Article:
Steve Scott, who worked for Cray since 1992, most recently serving as senior vice president and chief technology officer, is leaving the Seattle supercomputer maker later this month for a job at an undisclosed company.
A SEC filing indicated that Scott would be taking a “senior position at a technology partner” of Cray, but it didn’t identify the company. Cray spokesman Nick Davis declined to disclose where Scott is headed, saying that they’d let the partner company make that announcement.
“Steve Scott made some significant contributions to our company and we greatly appreciate his service and leadership and wish him all the best in his future endeavors,” said Davis, adding that a search has begun for his replacement.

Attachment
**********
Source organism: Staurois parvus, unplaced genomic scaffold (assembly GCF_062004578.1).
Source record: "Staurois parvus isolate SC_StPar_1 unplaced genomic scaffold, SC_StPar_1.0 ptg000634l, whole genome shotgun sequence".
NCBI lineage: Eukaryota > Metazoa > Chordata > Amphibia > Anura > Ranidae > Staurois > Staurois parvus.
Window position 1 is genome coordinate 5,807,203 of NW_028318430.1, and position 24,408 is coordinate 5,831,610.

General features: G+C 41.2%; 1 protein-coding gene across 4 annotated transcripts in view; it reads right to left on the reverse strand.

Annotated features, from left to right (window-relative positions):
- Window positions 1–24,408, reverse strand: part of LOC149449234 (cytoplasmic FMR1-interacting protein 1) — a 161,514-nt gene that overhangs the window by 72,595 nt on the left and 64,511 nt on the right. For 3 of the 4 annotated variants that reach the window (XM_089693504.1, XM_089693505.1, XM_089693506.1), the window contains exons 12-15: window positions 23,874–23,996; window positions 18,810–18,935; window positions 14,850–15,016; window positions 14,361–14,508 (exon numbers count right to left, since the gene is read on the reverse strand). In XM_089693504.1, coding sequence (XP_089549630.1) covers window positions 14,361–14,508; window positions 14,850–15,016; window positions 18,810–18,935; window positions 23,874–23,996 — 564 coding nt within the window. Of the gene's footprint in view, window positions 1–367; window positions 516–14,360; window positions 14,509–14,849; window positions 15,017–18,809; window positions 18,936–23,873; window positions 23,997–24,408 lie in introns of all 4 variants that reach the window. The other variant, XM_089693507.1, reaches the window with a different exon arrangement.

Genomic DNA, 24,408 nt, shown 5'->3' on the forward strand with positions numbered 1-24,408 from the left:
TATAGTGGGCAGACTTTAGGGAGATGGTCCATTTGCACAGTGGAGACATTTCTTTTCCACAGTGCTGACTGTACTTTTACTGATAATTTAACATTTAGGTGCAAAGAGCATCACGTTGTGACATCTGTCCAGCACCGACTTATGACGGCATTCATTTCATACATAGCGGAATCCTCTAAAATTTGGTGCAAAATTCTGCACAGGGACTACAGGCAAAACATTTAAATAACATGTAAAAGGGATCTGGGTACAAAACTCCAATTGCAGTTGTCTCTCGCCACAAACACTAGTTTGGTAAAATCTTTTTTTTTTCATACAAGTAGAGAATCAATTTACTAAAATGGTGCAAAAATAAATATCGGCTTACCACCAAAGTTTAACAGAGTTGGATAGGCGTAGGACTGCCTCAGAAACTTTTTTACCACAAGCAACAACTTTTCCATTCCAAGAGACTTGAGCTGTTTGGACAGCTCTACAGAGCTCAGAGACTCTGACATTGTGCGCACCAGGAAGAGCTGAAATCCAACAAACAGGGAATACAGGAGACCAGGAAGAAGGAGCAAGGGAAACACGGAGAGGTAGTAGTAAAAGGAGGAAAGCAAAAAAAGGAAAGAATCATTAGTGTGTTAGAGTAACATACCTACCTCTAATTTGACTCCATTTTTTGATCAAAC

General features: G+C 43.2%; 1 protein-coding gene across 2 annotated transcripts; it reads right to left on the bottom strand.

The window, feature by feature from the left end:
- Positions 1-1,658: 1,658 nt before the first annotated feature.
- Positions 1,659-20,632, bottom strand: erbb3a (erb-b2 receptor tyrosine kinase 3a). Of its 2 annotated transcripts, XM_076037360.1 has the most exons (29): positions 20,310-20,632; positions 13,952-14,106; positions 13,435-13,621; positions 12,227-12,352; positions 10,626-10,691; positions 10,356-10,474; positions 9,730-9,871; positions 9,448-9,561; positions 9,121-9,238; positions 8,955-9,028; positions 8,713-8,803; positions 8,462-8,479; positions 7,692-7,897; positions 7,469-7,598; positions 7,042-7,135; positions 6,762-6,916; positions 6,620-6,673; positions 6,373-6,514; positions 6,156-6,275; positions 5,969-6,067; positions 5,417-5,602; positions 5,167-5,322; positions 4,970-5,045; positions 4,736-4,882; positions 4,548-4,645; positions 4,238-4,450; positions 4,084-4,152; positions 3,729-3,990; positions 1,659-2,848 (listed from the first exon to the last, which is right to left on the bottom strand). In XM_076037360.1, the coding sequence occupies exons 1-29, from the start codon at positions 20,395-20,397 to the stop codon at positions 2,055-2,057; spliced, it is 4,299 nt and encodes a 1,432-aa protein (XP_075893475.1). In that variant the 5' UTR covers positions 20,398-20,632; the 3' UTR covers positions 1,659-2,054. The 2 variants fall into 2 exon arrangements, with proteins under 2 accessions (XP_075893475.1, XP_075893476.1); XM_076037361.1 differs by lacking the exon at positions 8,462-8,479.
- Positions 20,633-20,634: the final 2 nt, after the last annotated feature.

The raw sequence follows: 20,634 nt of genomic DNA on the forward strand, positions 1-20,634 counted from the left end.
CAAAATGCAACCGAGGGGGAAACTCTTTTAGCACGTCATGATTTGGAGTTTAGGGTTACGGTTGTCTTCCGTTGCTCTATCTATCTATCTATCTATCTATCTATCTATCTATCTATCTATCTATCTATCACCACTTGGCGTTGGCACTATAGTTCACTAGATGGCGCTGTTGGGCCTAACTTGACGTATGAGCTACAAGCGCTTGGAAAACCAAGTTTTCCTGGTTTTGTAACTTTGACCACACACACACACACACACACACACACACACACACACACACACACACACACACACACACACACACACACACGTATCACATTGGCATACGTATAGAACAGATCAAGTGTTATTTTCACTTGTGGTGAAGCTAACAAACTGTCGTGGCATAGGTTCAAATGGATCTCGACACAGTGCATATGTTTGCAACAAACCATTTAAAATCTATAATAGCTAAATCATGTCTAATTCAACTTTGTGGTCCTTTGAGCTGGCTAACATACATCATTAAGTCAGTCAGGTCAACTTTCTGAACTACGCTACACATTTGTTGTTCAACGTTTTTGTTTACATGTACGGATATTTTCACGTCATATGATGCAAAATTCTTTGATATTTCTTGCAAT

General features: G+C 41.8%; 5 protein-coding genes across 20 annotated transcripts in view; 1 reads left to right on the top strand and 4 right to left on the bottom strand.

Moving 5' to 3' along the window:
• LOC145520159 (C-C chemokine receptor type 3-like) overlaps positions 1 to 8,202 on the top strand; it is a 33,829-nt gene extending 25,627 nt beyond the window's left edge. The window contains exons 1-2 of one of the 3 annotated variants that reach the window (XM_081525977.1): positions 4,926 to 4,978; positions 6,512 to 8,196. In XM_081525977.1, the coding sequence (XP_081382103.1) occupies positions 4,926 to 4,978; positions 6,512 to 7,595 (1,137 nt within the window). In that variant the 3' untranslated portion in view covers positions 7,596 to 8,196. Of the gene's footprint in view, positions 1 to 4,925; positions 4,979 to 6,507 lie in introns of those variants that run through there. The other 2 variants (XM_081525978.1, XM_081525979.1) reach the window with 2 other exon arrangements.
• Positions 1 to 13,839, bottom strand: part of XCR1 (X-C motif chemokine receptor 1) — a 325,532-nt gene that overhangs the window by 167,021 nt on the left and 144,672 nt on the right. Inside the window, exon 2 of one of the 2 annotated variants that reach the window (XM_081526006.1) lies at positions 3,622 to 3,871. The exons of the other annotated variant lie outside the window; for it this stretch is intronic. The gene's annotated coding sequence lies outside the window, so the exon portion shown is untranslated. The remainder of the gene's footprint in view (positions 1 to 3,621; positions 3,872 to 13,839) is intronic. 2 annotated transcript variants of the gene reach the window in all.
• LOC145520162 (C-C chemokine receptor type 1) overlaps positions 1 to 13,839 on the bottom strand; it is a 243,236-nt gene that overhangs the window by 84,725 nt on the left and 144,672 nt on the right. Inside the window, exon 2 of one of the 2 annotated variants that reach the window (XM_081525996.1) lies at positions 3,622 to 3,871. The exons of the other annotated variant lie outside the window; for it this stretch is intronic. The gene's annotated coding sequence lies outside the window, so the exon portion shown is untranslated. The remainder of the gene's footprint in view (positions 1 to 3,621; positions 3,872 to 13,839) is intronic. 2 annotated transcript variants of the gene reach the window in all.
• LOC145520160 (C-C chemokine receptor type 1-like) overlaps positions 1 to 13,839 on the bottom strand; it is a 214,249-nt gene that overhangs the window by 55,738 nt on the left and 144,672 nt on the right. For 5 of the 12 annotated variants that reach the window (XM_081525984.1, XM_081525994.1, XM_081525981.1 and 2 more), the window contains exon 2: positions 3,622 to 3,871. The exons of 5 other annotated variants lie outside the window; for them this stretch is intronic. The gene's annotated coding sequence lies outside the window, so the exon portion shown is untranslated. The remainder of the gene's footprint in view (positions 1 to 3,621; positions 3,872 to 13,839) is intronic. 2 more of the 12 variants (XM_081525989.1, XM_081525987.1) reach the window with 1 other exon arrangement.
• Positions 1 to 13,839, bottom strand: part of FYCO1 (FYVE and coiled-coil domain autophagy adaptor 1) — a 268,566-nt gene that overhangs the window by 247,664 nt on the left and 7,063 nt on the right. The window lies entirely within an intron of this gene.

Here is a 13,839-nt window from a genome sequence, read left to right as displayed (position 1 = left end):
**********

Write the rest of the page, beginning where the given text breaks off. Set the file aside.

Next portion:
At Cray, Scott was the chief architect of the Cray X1 scalable vector supercomputer and was instrumental in the design of the Cray XT, Cray XE and other systems. According to his bio, Scott holds 27 U.S. patents in the areas of interconnection networks, cache coherence, synchronization mechanisms and scalable parallel architectures. He earned a Ph.D. in computer architecture from the University of Wisconsin, Madison.
Publicly-traded on the Nasdaq, Cray employs about 850 people worldwide. Its supercomputers are used by government agencies, corporations and research institutions to do complex modeling and analysis in the fields of pharmaceuticals, defense, automotive design and climate research.
Previously on GeekWire: More Tech Moves